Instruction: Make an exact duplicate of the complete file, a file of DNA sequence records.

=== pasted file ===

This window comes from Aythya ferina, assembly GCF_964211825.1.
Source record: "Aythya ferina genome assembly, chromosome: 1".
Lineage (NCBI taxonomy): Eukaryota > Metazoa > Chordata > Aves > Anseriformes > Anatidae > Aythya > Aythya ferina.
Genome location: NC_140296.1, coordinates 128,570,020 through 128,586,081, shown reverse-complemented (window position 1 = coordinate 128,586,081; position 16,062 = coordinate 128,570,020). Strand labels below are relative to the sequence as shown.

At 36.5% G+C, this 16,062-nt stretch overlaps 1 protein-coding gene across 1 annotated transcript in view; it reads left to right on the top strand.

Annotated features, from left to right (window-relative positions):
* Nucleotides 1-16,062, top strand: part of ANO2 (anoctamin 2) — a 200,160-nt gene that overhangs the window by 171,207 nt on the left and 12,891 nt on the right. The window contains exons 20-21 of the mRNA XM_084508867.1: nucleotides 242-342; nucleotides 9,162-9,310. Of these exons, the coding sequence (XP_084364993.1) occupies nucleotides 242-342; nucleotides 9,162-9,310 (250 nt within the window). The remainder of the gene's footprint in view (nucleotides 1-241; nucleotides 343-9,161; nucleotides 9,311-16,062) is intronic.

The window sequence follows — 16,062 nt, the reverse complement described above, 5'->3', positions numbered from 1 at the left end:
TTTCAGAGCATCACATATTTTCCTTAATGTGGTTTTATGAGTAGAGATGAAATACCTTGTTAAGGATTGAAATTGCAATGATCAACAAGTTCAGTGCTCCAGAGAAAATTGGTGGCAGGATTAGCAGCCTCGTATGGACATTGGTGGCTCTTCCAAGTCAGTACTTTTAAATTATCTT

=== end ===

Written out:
This window comes from Aythya ferina, assembly GCF_964211825.1.
Source record: "Aythya ferina genome assembly, chromosome: 1".
Lineage (NCBI taxonomy): Eukaryota > Metazoa > Chordata > Aves > Anseriformes > Anatidae > Aythya > Aythya ferina.
Genome location: NC_140296.1, coordinates 128,570,020 through 128,586,081, shown reverse-complemented (window position 1 = coordinate 128,586,081; position 16,062 = coordinate 128,570,020). Strand labels below are relative to the sequence as shown.

At 36.5% G+C, this 16,062-nt stretch overlaps 1 protein-coding gene across 1 annotated transcript in view; it reads left to right on the top strand.

Annotated features, from left to right (window-relative positions):
* Nucleotides 1-16,062, top strand: part of ANO2 (anoctamin 2) — a 200,160-nt gene that overhangs the window by 171,207 nt on the left and 12,891 nt on the right. The window contains exons 20-21 of the mRNA XM_084508867.1: nucleotides 242-342; nucleotides 9,162-9,310. Of these exons, the coding sequence (XP_084364993.1) occupies nucleotides 242-342; nucleotides 9,162-9,310 (250 nt within the window). The remainder of the gene's footprint in view (nucleotides 1-241; nucleotides 343-9,161; nucleotides 9,311-16,062) is intronic.

The window sequence follows — 16,062 nt, the reverse complement described above, 5'->3', positions numbered from 1 at the left end:
TTTCAGAGCATCACATATTTTCCTTAATGTGGTTTTATGAGTAGAGATGAAATACCTTGTTAAGGATTGAAATTGCAATGATCAACAAGTTCAGTGCTCCAGAGAAAATTGGTGGCAGGATTAGCAGCCTCGTATGGACATTGGTGGCTCTTCCAAGTCAGTACTTTTAAATTATCTT